ERAD begins with the recognition of a misfolded protein by molecular chaperones (FIG. 2). ERAD substrates can present a misfolded lesion either in the ER lumen, ER membrane, or cytoplasm, which will influence the types of chaperones with which they interact (55). BiP, which was introduced above, is an ER luminal Hsp70 that was discovered by virtue of its stable binding to immunoglobulin (Ig) heavy chains (174). As with other Hsp70s (see above), the binding of BiP to newly synthesized proteins occurs through exposed hydrophobic surfaces on the client protein, an event that obscures these aggregation-prone surfaces as the protein attempts to attain its natively folded state. However, if folding is delayed or if the protein is terminally misfolded, extended chaperone interaction may serve one of two functions: 1) the prolonged prevention of aggregation and maintenance of an unfolded substrate and/or 2) a more elaborate process in which the misfolded protein is shuttled to other chaperones and/or to the ERAD machinery. Evidence for the second function came from a study demonstrating that BiP and Grp94 bound to Ig light chains (Ig λ). BiP associated with both reduced and oxidized forms of Ig λ, whereas Grp94 bound primarily to the oxidized form, suggesting that the chaperones interact with Ig λ in a sequential fashion (334). BiP also bound more tightly to nonsecreted forms of Ig λ (259). Evidence for the first function came from a study examining the degradation of soluble yeast substrates. In yeast that have a temperature-sensitive allele in the gene encoding BiP, the substrates aggregated at high temperatures; the same phenomenon was observed when the Hsp40 cochaperone partners were mutated (351). Together, these studies highlight how chaperones work together during different stages of protein folding/degradation.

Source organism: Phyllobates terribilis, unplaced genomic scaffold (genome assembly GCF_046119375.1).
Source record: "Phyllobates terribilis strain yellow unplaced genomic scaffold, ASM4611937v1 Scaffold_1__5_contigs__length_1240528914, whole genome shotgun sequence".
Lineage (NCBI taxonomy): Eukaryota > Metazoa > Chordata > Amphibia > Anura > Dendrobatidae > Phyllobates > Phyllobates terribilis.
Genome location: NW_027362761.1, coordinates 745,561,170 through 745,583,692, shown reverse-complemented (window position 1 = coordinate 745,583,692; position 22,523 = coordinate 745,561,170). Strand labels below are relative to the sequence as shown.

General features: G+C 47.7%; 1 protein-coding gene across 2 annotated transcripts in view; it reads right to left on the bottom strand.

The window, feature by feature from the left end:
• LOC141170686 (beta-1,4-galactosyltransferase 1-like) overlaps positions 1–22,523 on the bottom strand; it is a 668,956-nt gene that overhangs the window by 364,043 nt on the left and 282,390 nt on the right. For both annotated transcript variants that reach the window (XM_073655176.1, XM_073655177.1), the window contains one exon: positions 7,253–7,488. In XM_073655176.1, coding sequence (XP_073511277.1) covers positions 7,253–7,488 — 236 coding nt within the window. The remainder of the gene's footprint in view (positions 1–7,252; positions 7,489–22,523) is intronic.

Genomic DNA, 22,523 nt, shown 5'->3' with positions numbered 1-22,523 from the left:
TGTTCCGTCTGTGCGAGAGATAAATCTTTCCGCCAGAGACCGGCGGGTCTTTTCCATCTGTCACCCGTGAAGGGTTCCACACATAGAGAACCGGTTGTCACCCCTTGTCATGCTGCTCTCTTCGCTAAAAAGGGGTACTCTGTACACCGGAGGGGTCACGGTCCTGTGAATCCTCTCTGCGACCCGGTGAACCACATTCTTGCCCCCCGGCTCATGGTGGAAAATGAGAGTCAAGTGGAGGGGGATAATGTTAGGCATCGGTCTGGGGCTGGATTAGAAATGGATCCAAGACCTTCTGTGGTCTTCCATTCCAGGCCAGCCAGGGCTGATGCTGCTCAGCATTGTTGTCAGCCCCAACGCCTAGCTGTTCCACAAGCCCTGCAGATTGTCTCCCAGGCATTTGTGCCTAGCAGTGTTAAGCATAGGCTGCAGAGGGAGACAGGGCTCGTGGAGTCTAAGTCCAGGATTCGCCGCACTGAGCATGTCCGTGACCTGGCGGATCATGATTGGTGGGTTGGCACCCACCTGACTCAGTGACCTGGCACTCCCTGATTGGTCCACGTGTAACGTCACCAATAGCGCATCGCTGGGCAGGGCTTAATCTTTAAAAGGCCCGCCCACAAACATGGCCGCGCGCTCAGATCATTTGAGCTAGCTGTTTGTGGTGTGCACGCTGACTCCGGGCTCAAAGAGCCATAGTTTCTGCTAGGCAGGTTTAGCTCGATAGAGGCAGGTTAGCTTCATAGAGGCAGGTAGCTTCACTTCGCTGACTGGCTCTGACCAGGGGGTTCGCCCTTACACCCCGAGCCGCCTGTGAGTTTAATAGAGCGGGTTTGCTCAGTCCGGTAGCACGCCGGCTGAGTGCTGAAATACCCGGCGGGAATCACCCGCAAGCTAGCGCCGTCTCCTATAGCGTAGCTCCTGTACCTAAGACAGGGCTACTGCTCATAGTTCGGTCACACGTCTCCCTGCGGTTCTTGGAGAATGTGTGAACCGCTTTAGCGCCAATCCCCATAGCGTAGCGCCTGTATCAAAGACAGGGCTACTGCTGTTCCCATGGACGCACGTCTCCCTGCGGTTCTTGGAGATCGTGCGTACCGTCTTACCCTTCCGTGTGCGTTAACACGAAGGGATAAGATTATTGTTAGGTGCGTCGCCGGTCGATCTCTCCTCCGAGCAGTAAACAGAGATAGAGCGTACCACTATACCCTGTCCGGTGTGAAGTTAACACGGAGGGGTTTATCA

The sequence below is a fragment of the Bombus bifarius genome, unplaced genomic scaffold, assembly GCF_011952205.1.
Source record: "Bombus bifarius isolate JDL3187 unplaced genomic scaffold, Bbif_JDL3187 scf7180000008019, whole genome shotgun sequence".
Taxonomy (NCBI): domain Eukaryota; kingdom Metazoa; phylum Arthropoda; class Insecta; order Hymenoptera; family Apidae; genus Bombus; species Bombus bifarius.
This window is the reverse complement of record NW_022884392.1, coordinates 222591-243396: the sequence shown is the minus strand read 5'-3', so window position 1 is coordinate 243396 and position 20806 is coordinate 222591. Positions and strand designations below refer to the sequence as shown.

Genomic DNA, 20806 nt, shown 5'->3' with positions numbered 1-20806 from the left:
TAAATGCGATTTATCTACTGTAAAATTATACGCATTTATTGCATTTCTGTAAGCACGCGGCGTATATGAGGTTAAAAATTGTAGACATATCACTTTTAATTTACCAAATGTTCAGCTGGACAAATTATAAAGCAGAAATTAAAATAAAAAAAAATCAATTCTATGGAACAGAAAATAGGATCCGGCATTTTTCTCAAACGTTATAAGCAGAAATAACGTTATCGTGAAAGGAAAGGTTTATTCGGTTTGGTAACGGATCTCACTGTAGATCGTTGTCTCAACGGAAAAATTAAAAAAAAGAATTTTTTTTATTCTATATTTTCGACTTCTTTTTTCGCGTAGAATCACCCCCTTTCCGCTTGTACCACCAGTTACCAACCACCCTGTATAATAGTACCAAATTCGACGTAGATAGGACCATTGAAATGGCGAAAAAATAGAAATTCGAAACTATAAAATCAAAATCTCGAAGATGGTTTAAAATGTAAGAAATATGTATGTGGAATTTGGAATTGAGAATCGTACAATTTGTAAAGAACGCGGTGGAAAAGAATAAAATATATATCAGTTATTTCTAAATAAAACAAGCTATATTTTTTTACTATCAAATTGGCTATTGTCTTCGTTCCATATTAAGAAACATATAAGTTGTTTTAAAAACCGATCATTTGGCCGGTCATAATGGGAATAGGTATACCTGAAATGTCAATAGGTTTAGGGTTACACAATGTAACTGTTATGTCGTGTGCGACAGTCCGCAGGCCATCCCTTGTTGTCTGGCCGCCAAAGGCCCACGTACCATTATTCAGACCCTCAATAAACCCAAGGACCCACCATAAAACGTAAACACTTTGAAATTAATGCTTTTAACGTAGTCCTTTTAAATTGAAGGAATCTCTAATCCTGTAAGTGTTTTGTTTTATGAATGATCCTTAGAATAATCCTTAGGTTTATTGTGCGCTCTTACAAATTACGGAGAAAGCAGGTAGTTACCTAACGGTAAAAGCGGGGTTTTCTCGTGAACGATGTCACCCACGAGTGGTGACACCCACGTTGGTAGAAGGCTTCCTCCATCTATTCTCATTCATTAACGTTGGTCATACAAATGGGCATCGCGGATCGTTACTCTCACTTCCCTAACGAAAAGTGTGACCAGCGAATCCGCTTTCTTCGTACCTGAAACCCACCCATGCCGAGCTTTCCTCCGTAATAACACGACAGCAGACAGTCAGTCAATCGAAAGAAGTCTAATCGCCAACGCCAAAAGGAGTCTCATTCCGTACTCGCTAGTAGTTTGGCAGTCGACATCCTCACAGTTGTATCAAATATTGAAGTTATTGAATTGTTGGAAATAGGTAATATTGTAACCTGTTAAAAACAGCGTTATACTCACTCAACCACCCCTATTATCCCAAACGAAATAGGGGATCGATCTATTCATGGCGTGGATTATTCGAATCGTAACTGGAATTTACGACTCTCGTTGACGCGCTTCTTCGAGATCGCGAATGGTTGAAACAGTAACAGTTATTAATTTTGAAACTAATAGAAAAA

Figure 2.